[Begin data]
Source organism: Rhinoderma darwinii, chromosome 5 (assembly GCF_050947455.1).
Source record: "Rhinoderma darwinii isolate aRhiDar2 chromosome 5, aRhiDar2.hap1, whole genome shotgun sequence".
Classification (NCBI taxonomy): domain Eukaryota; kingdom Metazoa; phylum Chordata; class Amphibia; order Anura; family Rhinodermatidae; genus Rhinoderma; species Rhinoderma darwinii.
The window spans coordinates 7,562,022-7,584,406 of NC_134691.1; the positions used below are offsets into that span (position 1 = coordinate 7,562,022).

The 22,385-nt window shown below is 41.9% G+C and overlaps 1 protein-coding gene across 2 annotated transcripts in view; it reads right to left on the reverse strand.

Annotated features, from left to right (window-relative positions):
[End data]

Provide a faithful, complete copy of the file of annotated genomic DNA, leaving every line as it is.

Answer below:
Source organism: Rhinoderma darwinii, chromosome 5 (assembly GCF_050947455.1).
Source record: "Rhinoderma darwinii isolate aRhiDar2 chromosome 5, aRhiDar2.hap1, whole genome shotgun sequence".
Classification (NCBI taxonomy): domain Eukaryota; kingdom Metazoa; phylum Chordata; class Amphibia; order Anura; family Rhinodermatidae; genus Rhinoderma; species Rhinoderma darwinii.
The window spans coordinates 7,562,022-7,584,406 of NC_134691.1; the positions used below are offsets into that span (position 1 = coordinate 7,562,022).

The 22,385-nt window shown below is 41.9% G+C and overlaps 1 protein-coding gene across 2 annotated transcripts in view; it reads right to left on the reverse strand.

Annotated features, from left to right (window-relative positions):